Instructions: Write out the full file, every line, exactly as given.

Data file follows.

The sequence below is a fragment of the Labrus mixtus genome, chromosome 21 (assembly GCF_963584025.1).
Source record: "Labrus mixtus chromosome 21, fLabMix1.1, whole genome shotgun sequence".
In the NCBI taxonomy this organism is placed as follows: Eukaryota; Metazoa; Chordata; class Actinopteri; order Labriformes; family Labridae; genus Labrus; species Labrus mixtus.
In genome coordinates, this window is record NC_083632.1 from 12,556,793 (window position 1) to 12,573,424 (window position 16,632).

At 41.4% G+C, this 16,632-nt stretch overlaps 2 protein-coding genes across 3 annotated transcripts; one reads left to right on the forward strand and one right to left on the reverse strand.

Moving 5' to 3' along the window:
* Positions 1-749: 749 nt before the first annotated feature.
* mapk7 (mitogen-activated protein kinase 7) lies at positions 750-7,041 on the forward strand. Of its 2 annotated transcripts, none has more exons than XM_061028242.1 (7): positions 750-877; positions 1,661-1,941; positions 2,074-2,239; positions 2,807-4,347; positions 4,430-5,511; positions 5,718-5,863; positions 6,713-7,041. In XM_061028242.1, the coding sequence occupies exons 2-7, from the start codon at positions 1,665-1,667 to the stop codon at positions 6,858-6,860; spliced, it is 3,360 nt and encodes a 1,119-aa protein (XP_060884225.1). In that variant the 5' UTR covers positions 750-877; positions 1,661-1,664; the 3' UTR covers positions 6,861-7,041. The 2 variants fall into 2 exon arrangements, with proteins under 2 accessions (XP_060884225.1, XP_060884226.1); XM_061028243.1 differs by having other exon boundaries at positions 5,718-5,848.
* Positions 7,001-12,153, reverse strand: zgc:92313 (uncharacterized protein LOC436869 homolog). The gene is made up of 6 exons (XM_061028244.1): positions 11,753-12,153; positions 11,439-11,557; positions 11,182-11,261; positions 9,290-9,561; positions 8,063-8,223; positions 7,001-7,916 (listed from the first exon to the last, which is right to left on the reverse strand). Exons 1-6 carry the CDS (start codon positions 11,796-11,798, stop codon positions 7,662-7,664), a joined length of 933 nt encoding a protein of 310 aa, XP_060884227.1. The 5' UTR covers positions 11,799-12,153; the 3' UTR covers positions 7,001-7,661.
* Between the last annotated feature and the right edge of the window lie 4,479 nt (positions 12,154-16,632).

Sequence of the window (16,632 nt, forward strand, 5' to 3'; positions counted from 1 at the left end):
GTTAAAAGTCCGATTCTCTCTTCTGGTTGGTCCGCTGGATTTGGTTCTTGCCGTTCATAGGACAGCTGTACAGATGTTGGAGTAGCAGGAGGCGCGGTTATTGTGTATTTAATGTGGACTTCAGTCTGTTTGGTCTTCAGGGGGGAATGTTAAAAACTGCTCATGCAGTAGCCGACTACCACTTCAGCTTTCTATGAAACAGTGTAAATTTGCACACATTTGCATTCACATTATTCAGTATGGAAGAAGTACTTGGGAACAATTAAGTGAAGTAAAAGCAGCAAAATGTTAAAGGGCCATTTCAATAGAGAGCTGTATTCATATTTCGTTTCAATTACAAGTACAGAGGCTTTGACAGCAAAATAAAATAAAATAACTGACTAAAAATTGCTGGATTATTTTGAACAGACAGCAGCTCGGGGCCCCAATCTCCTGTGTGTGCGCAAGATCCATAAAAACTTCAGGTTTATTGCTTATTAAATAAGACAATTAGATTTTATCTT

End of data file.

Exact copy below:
The sequence below is a fragment of the Labrus mixtus genome, chromosome 21 (assembly GCF_963584025.1).
Source record: "Labrus mixtus chromosome 21, fLabMix1.1, whole genome shotgun sequence".
In the NCBI taxonomy this organism is placed as follows: Eukaryota; Metazoa; Chordata; class Actinopteri; order Labriformes; family Labridae; genus Labrus; species Labrus mixtus.
In genome coordinates, this window is record NC_083632.1 from 12,556,793 (window position 1) to 12,573,424 (window position 16,632).

At 41.4% G+C, this 16,632-nt stretch overlaps 2 protein-coding genes across 3 annotated transcripts; one reads left to right on the forward strand and one right to left on the reverse strand.

Moving 5' to 3' along the window:
* Positions 1-749: 749 nt before the first annotated feature.
* mapk7 (mitogen-activated protein kinase 7) lies at positions 750-7,041 on the forward strand. Of its 2 annotated transcripts, none has more exons than XM_061028242.1 (7): positions 750-877; positions 1,661-1,941; positions 2,074-2,239; positions 2,807-4,347; positions 4,430-5,511; positions 5,718-5,863; positions 6,713-7,041. In XM_061028242.1, the coding sequence occupies exons 2-7, from the start codon at positions 1,665-1,667 to the stop codon at positions 6,858-6,860; spliced, it is 3,360 nt and encodes a 1,119-aa protein (XP_060884225.1). In that variant the 5' UTR covers positions 750-877; positions 1,661-1,664; the 3' UTR covers positions 6,861-7,041. The 2 variants fall into 2 exon arrangements, with proteins under 2 accessions (XP_060884225.1, XP_060884226.1); XM_061028243.1 differs by having other exon boundaries at positions 5,718-5,848.
* Positions 7,001-12,153, reverse strand: zgc:92313 (uncharacterized protein LOC436869 homolog). The gene is made up of 6 exons (XM_061028244.1): positions 11,753-12,153; positions 11,439-11,557; positions 11,182-11,261; positions 9,290-9,561; positions 8,063-8,223; positions 7,001-7,916 (listed from the first exon to the last, which is right to left on the reverse strand). Exons 1-6 carry the CDS (start codon positions 11,796-11,798, stop codon positions 7,662-7,664), a joined length of 933 nt encoding a protein of 310 aa, XP_060884227.1. The 5' UTR covers positions 11,799-12,153; the 3' UTR covers positions 7,001-7,661.
* Between the last annotated feature and the right edge of the window lie 4,479 nt (positions 12,154-16,632).

Sequence of the window (16,632 nt, forward strand, 5' to 3'; positions counted from 1 at the left end):
GTTAAAAGTCCGATTCTCTCTTCTGGTTGGTCCGCTGGATTTGGTTCTTGCCGTTCATAGGACAGCTGTACAGATGTTGGAGTAGCAGGAGGCGCGGTTATTGTGTATTTAATGTGGACTTCAGTCTGTTTGGTCTTCAGGGGGGAATGTTAAAAACTGCTCATGCAGTAGCCGACTACCACTTCAGCTTTCTATGAAACAGTGTAAATTTGCACACATTTGCATTCACATTATTCAGTATGGAAGAAGTACTTGGGAACAATTAAGTGAAGTAAAAGCAGCAAAATGTTAAAGGGCCATTTCAATAGAGAGCTGTATTCATATTTCGTTTCAATTACAAGTACAGAGGCTTTGACAGCAAAATAAAATAAAATAACTGACTAAAAATTGCTGGATTATTTTGAACAGACAGCAGCTCGGGGCCCCAATCTCCTGTGTGTGCGCAAGATCCATAAAAACTTCAGGTTTATTGCTTATTAAATAAGACAATTAGATTTTATCTT